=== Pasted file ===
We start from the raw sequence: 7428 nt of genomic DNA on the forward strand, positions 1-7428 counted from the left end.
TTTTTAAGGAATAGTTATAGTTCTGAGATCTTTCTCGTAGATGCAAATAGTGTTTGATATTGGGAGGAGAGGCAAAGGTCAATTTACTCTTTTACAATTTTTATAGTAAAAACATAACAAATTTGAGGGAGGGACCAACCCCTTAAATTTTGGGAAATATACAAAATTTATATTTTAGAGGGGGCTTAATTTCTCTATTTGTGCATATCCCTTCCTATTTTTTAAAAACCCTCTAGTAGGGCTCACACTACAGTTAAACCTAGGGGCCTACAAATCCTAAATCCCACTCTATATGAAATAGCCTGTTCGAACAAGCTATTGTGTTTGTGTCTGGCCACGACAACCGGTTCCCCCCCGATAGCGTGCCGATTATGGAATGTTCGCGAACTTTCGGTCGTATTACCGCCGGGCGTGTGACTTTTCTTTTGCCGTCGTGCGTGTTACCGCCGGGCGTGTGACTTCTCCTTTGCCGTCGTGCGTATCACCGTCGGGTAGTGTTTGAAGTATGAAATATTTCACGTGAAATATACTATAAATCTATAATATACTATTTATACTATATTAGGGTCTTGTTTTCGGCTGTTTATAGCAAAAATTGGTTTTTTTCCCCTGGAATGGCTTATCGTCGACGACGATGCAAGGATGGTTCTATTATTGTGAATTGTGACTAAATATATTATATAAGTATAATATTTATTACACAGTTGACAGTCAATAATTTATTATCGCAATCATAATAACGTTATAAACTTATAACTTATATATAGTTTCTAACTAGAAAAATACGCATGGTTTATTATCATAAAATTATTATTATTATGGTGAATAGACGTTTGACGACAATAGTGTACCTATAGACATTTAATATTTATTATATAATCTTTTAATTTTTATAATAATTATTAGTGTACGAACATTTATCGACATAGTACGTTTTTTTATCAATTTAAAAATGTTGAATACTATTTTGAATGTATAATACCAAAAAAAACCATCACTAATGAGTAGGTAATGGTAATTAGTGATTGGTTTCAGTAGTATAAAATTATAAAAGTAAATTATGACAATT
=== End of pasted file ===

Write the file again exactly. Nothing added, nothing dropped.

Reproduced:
We start from the raw sequence: 7428 nt of genomic DNA on the forward strand, positions 1-7428 counted from the left end.
TTTTTAAGGAATAGTTATAGTTCTGAGATCTTTCTCGTAGATGCAAATAGTGTTTGATATTGGGAGGAGAGGCAAAGGTCAATTTACTCTTTTACAATTTTTATAGTAAAAACATAACAAATTTGAGGGAGGGACCAACCCCTTAAATTTTGGGAAATATACAAAATTTATATTTTAGAGGGGGCTTAATTTCTCTATTTGTGCATATCCCTTCCTATTTTTTAAAAACCCTCTAGTAGGGCTCACACTACAGTTAAACCTAGGGGCCTACAAATCCTAAATCCCACTCTATATGAAATAGCCTGTTCGAACAAGCTATTGTGTTTGTGTCTGGCCACGACAACCGGTTCCCCCCCGATAGCGTGCCGATTATGGAATGTTCGCGAACTTTCGGTCGTATTACCGCCGGGCGTGTGACTTTTCTTTTGCCGTCGTGCGTGTTACCGCCGGGCGTGTGACTTCTCCTTTGCCGTCGTGCGTATCACCGTCGGGTAGTGTTTGAAGTATGAAATATTTCACGTGAAATATACTATAAATCTATAATATACTATTTATACTATATTAGGGTCTTGTTTTCGGCTGTTTATAGCAAAAATTGGTTTTTTTCCCCTGGAATGGCTTATCGTCGACGACGATGCAAGGATGGTTCTATTATTGTGAATTGTGACTAAATATATTATATAAGTATAATATTTATTACACAGTTGACAGTCAATAATTTATTATCGCAATCATAATAACGTTATAAACTTATAACTTATATATAGTTTCTAACTAGAAAAATACGCATGGTTTATTATCATAAAATTATTATTATTATGGTGAATAGACGTTTGACGACAATAGTGTACCTATAGACATTTAATATTTATTATATAATCTTTTAATTTTTATAATAATTATTAGTGTACGAACATTTATCGACATAGTACGTTTTTTTATCAATTTAAAAATGTTGAATACTATTTTGAATGTATAATACCAAAAAAAACCATCACTAATGAGTAGGTAATGGTAATTAGTGATTGGTTTCAGTAGTATAAAATTATAAAAGTAAATTATGACAATT